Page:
A new guide to help food businesses communicate with consumers in a clear and consistent way about achieving a healthy balanced diet is being published by IGD, the international food and grocery experts.
The best practice guide to communicating to consumers about a healthy balanced diet has been developed to ensure information provided is relevant, appropriate and in line with government messages about healthy eating, such as in the Change4life campaign.
There is a great deal of conflicting information available on nutrition and health, particularly on the internet, and this can lead to confusion, says the IGD. Some of the fad or celebrity diets, for example, have suggested limiting your intake of starchy foods, such as bread and pasta. But the Government’s eatwell plate says they should make up a third of your diet.
The guide offers a step-by-step checklist to develop an effective communications strategy, such as:
• Know who your target consumers are, eg gender, age, ethnicity
• Ensure the language and tone suit the outlet and target audience, eg using short and positive sentences
• Select the optimum communication route(s), eg on-pack, TV/radio, cookery demonstrations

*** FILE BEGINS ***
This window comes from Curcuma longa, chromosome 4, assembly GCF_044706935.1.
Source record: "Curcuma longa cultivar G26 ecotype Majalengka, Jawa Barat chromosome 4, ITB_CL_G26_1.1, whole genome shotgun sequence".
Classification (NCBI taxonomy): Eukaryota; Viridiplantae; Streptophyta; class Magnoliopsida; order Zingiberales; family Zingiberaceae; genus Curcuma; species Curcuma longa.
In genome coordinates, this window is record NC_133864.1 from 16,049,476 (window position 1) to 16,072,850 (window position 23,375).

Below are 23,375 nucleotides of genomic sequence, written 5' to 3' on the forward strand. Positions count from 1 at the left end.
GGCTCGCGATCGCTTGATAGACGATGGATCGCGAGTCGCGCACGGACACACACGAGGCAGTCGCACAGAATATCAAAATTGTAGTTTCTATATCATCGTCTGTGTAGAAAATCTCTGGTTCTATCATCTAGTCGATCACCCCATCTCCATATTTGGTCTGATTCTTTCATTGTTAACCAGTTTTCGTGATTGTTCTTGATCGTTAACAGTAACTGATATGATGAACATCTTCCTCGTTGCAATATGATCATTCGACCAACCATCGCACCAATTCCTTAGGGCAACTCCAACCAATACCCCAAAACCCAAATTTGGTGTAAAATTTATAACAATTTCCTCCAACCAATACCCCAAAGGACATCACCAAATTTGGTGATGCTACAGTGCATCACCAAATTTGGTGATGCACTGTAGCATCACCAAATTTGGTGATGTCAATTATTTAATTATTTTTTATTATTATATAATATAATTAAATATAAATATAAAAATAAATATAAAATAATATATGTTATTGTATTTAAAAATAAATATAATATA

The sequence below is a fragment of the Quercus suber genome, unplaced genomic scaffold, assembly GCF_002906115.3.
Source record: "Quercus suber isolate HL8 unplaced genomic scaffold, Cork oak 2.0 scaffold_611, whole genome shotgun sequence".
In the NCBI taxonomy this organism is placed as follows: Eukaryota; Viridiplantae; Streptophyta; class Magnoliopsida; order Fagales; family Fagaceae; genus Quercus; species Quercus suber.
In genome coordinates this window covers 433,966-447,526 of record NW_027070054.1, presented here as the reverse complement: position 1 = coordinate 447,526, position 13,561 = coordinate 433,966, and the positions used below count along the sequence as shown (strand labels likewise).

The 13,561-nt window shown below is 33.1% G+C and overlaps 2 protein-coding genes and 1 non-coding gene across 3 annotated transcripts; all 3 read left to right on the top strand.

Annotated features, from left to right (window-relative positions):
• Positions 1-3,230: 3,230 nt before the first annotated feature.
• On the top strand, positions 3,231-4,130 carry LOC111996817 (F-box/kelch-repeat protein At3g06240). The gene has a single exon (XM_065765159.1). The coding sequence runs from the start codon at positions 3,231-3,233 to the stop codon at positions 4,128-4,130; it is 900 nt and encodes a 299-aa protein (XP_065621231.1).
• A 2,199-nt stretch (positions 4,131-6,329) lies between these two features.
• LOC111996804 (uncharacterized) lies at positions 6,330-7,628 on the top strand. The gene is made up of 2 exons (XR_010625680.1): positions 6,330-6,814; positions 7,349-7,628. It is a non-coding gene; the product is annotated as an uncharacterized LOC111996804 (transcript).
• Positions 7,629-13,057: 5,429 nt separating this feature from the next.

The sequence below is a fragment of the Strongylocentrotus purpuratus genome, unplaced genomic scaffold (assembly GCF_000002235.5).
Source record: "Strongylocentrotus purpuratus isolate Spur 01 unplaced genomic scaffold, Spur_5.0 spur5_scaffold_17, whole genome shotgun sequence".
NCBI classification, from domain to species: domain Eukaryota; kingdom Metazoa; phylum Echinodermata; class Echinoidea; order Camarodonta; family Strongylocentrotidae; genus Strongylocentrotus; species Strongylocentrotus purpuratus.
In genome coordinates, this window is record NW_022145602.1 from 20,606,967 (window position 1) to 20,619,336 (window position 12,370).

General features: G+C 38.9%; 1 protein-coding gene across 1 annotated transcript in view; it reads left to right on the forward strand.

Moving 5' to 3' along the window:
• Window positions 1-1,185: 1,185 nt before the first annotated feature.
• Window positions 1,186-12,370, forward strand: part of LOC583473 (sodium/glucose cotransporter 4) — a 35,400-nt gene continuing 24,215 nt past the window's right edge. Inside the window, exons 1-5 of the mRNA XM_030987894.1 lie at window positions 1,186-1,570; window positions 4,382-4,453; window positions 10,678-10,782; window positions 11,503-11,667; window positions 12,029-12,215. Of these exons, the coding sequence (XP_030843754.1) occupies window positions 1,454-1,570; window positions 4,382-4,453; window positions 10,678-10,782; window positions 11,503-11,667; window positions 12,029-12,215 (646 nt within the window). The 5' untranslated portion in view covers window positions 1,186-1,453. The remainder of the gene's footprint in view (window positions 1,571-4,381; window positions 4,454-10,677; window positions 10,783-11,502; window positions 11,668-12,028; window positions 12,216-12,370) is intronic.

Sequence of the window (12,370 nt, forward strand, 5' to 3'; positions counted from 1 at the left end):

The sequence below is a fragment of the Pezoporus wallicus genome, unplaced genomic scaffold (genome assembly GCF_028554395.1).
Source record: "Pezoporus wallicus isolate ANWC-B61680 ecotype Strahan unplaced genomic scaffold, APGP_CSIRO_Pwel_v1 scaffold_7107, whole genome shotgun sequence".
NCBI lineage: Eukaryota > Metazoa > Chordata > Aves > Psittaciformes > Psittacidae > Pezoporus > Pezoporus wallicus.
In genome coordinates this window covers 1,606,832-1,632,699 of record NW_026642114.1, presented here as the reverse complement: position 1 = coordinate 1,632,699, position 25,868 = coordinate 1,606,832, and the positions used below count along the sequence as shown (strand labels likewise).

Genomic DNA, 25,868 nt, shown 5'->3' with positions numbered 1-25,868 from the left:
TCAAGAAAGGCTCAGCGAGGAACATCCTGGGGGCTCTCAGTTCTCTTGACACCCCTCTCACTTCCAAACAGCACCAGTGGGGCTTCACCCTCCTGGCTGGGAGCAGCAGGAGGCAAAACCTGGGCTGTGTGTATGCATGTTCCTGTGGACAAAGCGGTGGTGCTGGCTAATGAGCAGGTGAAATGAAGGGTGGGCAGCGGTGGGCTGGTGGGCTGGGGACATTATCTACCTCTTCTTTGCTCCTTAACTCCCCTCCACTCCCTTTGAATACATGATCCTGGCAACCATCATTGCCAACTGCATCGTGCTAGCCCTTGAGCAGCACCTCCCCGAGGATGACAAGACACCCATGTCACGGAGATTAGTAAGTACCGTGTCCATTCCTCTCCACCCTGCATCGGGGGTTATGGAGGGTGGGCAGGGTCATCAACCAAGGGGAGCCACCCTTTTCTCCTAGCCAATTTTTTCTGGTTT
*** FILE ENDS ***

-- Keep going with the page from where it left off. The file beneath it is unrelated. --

• Confirm the messages and claims comply with labelling and advertising regulations (both UK and European legislation)
Joanne Denney-Finch, IGD chief executive, said: “What we eat is one of the important factors in determining good health, so it is crucial to encourage people to adopt a healthy and balanced diet.
“The most effective messages in influencing healthier choices are those that are easy to understand and are used consistently, such as the five-a-day campaign.
“Consumers are bombarded with a great deal of nutritional information, a lot of which is conflicting – leading to much confusion.
“The IGD guide has been developed to ensure communication with consumers is consistent with government advice and provides ideas that are simple, practical and helpful.”
The best practice guide can be downloaded from: www.igd.com/healthybalanceddiet